Europe is in the midst of its “crisis of the century” as it threatens to seize AstraZeneca factories and strip the company of its intellectual property rights in a major escalation in tensions over coronavirus vaccines.
European Commission President Ursula von der Leyen refused to rule out the moves overnight – saying “all options are on the table” as the bloc struggles to vaccinate its 450 million citizens amid a third COVID wave.
“We are in the crisis of the century,” she said.
“I’m not ruling out anything for now because we have to make sure that Europeans are vaccinated as soon as possible.
“Human lives, civil liberties and also the prosperity of our economy are dependent on the speed of vaccinations.”
Europe’s vaccination campaign has struggled to get off the ground due to delayed deliveries, as well as a bitter row with pharma giant AstraZeneca and fears over the safety of its vaccine.
The EU has already set up special oversight of vaccine exports in which manufacturers contracted to supply Europe must declare if they intend to export doses outside the bloc.
Most of the EU’s worry is over Britain, home of the AstraZeneca vaccine, where the inoculation campaign has progressed at a much faster pace than in the EU.
Brussels has accused London of operating a de facto export ban to achieve its vaccine success, a claim furiously denied by Prime Minister Boris Johnson’s government.
But Ms von der Leyen on Wednesday said the EU was “still waiting” for its AstraZeneca orders to come out of “two sites in the UK”, despite the fact that 10 million doses from other manufacturers had entered Britain from the EU.
“This is an invitation to show us that there are also doses from the UK coming to the European Union, so that we have reciprocity,” she said.
In its response, Britain said Brussels had previously pledged to allow drugmakers to deliver on their contracts.
“We expect the EU to continue to stand by its commitment,” a UK spokesman added.
This comes as coronavirus cases have been rising across Europe in recent weeks — from 200 per million in mid-February to 270 per million last weekend — with the spread of new variants of the COVID-19 virus being blamed for much of the increase.
Several countries are now set to impose strict new lockdown measures in the next few days.
Most regions in Italy, including Rome and Milan, are now classified as high-risk and there will be a three-day national lockdown over Easter.
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France is resisting calls for another lockdown as the situation in the nation’s hospitals is worsening.
Those intensive care units edged higher by 57 to 4,127, while emergency resuscitation units were running at nearly 82 per cent capacity, the highest since late November.
The French government has so far resisted pressure from health experts to impose a new, third lockdown in the face of rising case numbers.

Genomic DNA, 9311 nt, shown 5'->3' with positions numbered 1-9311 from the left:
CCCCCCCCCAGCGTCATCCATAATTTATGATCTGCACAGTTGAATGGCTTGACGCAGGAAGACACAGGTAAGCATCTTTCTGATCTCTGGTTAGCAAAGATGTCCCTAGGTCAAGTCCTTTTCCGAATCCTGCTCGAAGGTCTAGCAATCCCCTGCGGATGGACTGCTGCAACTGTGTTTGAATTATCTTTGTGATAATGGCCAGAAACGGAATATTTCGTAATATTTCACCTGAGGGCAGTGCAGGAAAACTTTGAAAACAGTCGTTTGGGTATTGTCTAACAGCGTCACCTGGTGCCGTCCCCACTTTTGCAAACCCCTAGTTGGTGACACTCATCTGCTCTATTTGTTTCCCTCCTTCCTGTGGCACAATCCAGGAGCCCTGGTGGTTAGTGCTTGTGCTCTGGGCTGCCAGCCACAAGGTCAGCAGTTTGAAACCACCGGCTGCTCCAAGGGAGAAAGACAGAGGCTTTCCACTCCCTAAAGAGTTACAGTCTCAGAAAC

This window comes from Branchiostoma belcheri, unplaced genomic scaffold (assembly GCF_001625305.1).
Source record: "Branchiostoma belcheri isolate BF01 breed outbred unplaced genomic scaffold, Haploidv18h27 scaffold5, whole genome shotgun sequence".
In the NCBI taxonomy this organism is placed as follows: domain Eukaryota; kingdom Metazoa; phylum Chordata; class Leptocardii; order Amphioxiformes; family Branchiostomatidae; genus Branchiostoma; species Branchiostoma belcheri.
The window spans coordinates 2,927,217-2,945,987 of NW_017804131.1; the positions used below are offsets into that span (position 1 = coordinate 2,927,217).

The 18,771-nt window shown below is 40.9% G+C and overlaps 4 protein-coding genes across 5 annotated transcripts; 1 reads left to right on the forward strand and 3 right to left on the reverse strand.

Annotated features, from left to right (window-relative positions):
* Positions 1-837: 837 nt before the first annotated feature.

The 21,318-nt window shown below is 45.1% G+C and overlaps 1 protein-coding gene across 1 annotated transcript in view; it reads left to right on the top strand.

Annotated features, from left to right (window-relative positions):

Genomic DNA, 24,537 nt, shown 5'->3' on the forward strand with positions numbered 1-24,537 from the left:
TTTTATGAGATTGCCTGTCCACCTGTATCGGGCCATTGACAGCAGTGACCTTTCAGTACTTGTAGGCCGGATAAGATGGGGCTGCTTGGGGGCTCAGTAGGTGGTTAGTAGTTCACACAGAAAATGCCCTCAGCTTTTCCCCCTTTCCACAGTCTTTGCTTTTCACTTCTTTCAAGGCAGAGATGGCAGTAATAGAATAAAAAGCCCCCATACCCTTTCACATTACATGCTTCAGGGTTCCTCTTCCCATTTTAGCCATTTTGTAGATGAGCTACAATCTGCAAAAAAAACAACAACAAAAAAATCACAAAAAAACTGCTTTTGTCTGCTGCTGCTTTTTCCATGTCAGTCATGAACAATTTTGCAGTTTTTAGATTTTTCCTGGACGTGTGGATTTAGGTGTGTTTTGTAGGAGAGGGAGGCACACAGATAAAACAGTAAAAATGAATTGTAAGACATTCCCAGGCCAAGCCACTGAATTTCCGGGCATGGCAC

Instead it has imposed a 6pm nationwide curfew and weekend lockdowns in two regions struggling to contain outbreaks while big shopping centres have been required to close.
At the same time, in Germany on March 14, the 14-day average COVID-19 positive case numbers rose 26 per cent, to more than 17,000.
Last week, Lothar Wieler, the president of the Robert Koch Institute which handles pandemic data in the country, warned of “the beginning of a third wave”.
Across much of Eastern Europe, too, in countries such as Hungary, Slovakia, Poland and the Czech Republic, COVID-19 infection figures are soaring.
WHAT DOES THIS ALL MEAN FOR AUSTRALIA?
Australia has secured 53.8 million doses of the AstraZeneca vaccine, and we’ve already seen issues with Italy blocking the exports here to vaccinate its own population.
However, the vast majority of Australia’s doses will be made here — with 50 million doses will be manufactured by CSL in Australia in monthly batches.
The ability to manufacture the vaccine here has huge advantages in terms of the rollout of the vaccine because Australia is not reliant on the vaccine being shipped from overseas or getting lost in a “queue” with other countries.
It also means we will be able to send vaccines to nearby nations that may desperately need them.
Yesterday, it was announced that the federal government will request a million AstraZeneca doses originally meant for use onshore be diverted to Papua New Guinea, as the island nation deals with an out-of-control second COVID-19 wave.
Prime Minister Scott Morrison has unveiled a range of measures aimed at supporting PNG through the outbreak, which he said posed “very real risks” to northern Australia, including suspending flights to the country from Cairns.
The federal government has requested doses of the AstraZeneca vaccine ordered from Europe be sent to PNG instead and will gift 8000 doses of its COVID-19 vaccine stocks to support PNG frontline health workers from next week.
Personal protective equipment, including masks and sanitiser, will also be sent to the island nation.
– with AFP